My Spring 2018 Courses

ENGL 161 

CRN 14458 – TR 9:30-10:45
CRN 14460 – TR 3:30-4:45

Everything By Design: Writing About Chicago’s Infrastructure

IMG_2059

Infrastructure is all around you. The roads you drive to work or school, the water that comes out of the faucet in your home, the lights you turn on when it gets dark, and even the schools you have attended are all examples of infrastructure. These intricately designed systems for organizing space are fundamental parts of our lives that we often take for granted until they malfunction. But what is the logic behind the systems that make up infrastructure and how were those systems created? What is the future for infrastructure, particularly in the Chicago area? These are just a few of the questions we will explore in this class as we use the subject of infrastructure to learn some basic skills of academic research and writing.

 

 

ENGL 109

CRN 24547 / 24548 – TR 11:00-12:15

You Were Never Here: Author’s Writing In And About Chicago

IMG_2067.JPG

What comes to mind when you hear the word Chicago?  For some it’s stockyards and steel mills, but these have been gone from the city’s landscape for nearly three generations.  For others it’s the stories of violent crime, but Al Capone is a distant memory and many neighborhoods are not touched by the gang activity on the evening news.  Some see the city as a patchwork of neighborhoods with different ethnic backgrounds at their core, but rising rents and mortgage prices have turned many ethnic neighborhoods into urban shopping malls. The Chicago that seems ‘real’ to you depends on what you already believe before picking up the book.  In this class, we will examine the strong emotions that readers have about Chicago and the narratives that either seem real or fake to those reading them.  Readings for the class will include classic novels such as Sister Carrie and Native Son alongside more recent works by local authors such as  The Old Neighborhood.  We will also read poems by Carl Sandburg, Gwendolyn Brooks, and Louder Than a Bomb youth poetry slam founder Kevin Koval’s recent collection A People’s History of Chicago.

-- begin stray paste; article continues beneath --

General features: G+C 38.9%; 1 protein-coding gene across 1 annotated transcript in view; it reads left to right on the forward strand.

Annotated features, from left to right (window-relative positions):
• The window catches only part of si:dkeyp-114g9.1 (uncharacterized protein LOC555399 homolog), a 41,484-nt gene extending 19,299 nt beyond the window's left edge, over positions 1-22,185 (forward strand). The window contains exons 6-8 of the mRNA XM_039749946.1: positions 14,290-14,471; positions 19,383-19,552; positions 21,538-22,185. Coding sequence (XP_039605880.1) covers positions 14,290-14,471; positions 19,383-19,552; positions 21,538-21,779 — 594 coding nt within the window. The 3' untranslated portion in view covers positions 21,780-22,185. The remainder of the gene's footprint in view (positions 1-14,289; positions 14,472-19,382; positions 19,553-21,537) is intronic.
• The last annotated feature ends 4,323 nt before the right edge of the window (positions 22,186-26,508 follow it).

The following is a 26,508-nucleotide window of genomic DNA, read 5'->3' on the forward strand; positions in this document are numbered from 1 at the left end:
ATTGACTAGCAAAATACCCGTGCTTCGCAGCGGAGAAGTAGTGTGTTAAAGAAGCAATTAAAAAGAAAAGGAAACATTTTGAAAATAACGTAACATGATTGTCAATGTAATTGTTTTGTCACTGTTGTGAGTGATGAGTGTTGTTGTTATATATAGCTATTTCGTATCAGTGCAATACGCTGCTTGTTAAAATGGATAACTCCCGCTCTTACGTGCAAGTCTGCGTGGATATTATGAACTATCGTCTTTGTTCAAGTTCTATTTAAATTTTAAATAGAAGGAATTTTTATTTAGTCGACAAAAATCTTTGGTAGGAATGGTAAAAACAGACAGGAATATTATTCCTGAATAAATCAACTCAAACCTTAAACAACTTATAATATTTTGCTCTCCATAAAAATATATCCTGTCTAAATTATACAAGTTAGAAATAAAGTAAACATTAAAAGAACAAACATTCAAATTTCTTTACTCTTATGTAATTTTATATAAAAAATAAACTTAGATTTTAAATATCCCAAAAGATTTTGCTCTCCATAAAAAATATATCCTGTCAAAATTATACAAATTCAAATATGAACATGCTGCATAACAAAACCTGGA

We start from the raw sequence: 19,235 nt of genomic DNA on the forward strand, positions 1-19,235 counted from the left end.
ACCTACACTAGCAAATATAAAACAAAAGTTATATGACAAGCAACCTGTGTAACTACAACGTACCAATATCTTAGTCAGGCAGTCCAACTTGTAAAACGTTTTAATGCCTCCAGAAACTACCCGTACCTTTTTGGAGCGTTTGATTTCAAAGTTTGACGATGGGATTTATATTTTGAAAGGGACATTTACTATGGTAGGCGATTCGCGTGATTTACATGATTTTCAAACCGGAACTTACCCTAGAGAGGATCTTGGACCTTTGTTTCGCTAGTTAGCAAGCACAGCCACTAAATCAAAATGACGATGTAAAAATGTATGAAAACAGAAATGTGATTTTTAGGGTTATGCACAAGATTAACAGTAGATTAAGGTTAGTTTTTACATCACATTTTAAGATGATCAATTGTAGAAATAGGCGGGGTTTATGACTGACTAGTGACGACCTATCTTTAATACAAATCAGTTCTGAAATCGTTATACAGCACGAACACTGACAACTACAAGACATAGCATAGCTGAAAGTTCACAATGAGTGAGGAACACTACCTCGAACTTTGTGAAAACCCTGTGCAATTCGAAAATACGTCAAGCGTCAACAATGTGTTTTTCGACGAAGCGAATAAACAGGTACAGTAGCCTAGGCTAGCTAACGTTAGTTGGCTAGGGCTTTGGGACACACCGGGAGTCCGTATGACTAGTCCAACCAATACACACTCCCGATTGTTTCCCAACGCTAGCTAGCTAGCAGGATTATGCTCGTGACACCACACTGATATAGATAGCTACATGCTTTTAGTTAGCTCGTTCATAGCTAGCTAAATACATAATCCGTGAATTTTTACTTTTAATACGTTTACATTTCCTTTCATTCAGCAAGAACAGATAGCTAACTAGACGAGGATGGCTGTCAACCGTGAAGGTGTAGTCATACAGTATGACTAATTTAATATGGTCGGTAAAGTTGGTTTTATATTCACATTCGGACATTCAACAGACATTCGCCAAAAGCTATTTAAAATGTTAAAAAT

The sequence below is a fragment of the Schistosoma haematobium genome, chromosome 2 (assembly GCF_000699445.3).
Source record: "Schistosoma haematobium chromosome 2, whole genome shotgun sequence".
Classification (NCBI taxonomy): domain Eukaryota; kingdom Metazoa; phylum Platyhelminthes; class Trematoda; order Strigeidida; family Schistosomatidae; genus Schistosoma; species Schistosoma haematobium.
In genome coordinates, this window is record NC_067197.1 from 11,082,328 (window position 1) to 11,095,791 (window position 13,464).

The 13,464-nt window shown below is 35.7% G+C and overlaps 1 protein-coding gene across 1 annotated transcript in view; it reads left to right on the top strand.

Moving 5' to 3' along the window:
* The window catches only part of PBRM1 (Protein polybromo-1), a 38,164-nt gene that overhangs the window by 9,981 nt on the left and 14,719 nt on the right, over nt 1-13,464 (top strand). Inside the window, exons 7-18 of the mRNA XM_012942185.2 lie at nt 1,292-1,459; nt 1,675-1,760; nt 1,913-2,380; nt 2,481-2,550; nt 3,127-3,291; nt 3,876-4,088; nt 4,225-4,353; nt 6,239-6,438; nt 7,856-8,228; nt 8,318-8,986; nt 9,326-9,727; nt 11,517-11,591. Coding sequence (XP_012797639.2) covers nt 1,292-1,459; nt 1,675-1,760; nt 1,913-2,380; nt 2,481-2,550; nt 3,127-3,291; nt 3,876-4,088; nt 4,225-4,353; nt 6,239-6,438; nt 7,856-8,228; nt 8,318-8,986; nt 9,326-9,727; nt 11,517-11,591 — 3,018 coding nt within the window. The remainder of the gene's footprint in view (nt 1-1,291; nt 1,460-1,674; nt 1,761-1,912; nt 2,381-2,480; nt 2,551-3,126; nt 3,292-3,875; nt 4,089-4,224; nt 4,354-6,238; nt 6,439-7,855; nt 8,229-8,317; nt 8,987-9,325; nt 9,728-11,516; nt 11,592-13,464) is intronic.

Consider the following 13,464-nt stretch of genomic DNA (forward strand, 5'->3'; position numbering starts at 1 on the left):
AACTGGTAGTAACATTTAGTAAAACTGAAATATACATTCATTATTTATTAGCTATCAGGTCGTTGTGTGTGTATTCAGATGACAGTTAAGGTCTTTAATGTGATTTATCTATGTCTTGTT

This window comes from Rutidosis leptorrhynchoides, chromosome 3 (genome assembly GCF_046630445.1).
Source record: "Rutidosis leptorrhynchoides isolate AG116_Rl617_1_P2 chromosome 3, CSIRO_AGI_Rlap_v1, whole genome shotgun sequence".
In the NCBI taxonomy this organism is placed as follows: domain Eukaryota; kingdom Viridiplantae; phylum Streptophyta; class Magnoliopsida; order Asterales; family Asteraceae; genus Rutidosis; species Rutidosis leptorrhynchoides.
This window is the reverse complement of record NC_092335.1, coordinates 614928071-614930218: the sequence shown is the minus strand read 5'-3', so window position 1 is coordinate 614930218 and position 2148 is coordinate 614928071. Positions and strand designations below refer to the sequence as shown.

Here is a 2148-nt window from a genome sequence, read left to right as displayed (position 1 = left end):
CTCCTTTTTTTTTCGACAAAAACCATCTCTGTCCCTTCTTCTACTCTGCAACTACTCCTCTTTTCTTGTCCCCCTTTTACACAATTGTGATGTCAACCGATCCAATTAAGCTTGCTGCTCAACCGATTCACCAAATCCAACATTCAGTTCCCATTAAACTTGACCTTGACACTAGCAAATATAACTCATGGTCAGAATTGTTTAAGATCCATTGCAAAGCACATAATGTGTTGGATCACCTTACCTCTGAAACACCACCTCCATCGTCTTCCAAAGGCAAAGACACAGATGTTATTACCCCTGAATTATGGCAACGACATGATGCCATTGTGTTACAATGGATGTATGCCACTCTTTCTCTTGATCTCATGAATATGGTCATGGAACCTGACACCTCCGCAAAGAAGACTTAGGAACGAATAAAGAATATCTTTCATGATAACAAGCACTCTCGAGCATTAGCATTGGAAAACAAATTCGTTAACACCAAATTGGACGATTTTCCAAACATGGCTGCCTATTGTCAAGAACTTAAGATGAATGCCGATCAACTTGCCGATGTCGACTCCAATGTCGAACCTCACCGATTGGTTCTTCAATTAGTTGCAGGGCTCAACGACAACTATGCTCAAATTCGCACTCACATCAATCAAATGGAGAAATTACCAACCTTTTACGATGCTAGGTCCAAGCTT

, , , , , ,

<span>%d</span> bloggers like this: